HIREC 100 is not a clear coating. The finished surface will appear opaque. HIREC100 can be colored if desired.
|Applications:||Parabolic Antennas, Satellite Dishes, Radomes, Steel Towers, Bridges, and others|
|Undercoating:||Requires primer coating|
|Application Equipment:||Customized roller|
|Lifespan:||Three seasons (years) outdoors|
|Best for Repelling:||Water and snow|
|Film Thickness:||about 30 microns|
|Coating Area:||4 sq. meter/kg (43 sq. ft/kg)|
Additional Information About HIREC
The HIREC coating is a soft coating, and therefore is not tolerant against abrasion. Rubbing scratching, or otherwise interfering with the surface would damage the coating. For this reason, we do not recommend HIREC to be used in applications which requires constant touching, contact, or knowingly abrasive environment such as use in automobile or other mobile units.
Also to note that the repellency of the coating deteriorates from dirt, pollution, or oily substances such as mechanical oil and finger oil. However for HIREC100 series, the self-cleaning action of the HIREC 100 series exfoliates most of the contamination when it is exposed to sunlight and gradually regains its hydrophobicity.
Applications for the HIREC100 super water repellent nanocoating
HIREC is highly effective for preventing water accumulation on radars, antennas, and radomes as a water repellency preventing the formation of water film.
It is also highly effective as a countermeasure to improve and maintain performance of antennas, pylons, bridges, and towers in snowy or icy climates.
HIREC Prevents Deterioration of Broadcast Reception Caused by Snow Accretion on Antennas
- Shows stable broadcast reception and no deterioration in carrier to noise ratio C/N during and after snow falls
- Not much difference found between the antenna with a heater and the antenna without heater
- No water film was formed on the surface of the antenna
- Show 4-8dB deterioration in carrier to noise ratio C/N during snowfall
- the deterioration remained after snowfall due to remaining snow and ice on the antennas
- Even after the snow, the deterioration in C/N continued for a while due to remaining water film
- The deterioration raised again after the snow cleared, which was caused by the water film formed by the melting snow
Even a light rain forming a water film on the surface of a radome can cause signal reduction.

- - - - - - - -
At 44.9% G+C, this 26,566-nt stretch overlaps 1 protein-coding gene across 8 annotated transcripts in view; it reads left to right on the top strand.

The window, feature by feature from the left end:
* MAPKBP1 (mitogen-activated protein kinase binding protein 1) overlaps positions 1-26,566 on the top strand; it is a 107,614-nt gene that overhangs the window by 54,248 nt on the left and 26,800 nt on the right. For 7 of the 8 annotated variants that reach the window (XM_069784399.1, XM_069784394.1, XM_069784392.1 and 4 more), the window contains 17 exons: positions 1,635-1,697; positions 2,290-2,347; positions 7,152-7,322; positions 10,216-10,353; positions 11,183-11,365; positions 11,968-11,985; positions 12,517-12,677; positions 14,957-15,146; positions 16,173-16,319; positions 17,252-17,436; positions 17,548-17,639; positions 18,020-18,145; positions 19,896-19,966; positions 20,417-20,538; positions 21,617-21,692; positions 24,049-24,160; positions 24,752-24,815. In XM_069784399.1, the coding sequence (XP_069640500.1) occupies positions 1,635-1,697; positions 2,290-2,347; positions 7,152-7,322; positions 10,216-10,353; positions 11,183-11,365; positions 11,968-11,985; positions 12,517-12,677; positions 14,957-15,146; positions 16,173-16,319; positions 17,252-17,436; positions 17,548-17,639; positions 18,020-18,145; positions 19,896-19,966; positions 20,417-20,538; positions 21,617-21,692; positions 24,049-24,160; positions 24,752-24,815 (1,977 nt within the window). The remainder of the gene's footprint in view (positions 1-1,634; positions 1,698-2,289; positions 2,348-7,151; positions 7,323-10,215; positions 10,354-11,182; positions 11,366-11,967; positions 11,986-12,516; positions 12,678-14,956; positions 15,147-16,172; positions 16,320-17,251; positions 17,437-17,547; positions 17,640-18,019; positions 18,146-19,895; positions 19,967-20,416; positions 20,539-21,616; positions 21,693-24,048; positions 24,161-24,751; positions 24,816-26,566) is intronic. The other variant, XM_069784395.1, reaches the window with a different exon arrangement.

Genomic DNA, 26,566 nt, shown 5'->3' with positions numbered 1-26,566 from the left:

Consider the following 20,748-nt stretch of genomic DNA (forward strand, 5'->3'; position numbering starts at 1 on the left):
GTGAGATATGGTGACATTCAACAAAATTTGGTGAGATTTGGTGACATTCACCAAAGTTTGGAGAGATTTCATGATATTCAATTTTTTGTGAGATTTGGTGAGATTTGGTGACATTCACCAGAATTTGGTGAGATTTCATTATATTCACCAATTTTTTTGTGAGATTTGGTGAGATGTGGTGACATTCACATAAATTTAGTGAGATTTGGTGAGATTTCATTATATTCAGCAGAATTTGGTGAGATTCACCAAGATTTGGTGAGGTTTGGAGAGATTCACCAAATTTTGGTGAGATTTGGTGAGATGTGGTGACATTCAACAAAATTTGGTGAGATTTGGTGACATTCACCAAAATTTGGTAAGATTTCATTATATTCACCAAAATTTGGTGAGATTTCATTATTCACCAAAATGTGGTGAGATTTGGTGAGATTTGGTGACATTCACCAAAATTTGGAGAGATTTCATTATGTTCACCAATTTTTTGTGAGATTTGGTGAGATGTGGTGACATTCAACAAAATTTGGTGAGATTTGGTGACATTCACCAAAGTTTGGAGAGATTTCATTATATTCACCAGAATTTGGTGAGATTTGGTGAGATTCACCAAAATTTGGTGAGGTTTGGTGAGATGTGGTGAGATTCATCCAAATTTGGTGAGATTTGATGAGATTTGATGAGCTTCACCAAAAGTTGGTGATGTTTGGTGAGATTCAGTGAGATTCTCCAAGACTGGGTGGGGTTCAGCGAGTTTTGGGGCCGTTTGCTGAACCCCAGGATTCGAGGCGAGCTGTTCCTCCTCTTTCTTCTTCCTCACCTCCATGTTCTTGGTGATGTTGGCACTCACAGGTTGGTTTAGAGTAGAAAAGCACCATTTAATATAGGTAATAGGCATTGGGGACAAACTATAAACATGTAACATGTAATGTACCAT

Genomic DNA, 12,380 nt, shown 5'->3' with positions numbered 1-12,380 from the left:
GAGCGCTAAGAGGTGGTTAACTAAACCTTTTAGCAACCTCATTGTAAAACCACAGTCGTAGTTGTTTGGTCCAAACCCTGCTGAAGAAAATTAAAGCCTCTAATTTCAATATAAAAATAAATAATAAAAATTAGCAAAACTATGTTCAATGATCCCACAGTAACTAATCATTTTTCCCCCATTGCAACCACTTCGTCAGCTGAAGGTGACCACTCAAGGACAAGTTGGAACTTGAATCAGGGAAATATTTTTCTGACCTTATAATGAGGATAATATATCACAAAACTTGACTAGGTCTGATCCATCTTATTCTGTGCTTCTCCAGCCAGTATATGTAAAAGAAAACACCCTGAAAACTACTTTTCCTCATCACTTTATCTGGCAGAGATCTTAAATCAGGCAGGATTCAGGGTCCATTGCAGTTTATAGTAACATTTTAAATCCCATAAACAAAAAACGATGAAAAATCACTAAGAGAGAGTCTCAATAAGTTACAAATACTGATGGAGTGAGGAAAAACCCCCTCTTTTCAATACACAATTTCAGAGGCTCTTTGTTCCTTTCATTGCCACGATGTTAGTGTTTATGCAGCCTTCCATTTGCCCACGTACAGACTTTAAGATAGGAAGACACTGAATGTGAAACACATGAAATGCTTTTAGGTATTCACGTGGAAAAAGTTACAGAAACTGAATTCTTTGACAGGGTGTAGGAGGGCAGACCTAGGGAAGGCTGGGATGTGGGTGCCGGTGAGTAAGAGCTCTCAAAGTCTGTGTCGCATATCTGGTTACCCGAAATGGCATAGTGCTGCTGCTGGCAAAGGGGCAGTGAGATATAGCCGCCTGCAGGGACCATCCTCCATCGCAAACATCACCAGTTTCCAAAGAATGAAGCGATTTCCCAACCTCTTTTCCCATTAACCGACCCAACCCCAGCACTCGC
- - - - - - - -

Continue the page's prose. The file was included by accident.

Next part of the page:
the water film thickness changes depending on rainfall intensity, radome material, surface condition and so on.
Notable signal reduction due to a water film on the radome during heavy rainfall periods can cause extreme narrowing of the observational range.
for example, a rainfall of 30 mm/hr forming a 0.2 mm thick water film on a radome without HIREC may result in a 5.0 dB attenuation. Observation range is then narrowed to 10 km compared from 80 km in normal condition.
- Rain water runs into drops at the surface, flicking and falling out of the surface
- No water film is formed
- Rain water wets the surface and water waves run down the surface
- Radome surface is covered by a water film
HIREC’s Sterling Photocatalyst Self-Cleaning Mechanism
HIREC Self-Cleaning Mechanism Utilizing Photooxidation
Surfaces of the field constructions get dirty by a variety of grit and dust, oily and organic matters contained in the emissions, bird droppings, and so on.
The oily or organic materials deteriorate water repellency and grime airborne frit, dust and ash on it. The grimed dirt sticking on the surface may not be washed out by a rainfall which may cause the water repellency of the surface to deteriorate.
- HIREC integrates photocatalytic material which has strong UV photooxidation
- The photocatalytic material photo oxidizes and decomposes the oily and organic matters by UV light
- The decomposed oily and organic dirt griming grit and dust become easy to peel off and are to be washed out by a rainfall
- In addition, the surface layer of HIREC is also decomposed in molecular level, and thus a fresh HIREC surface is formed constantly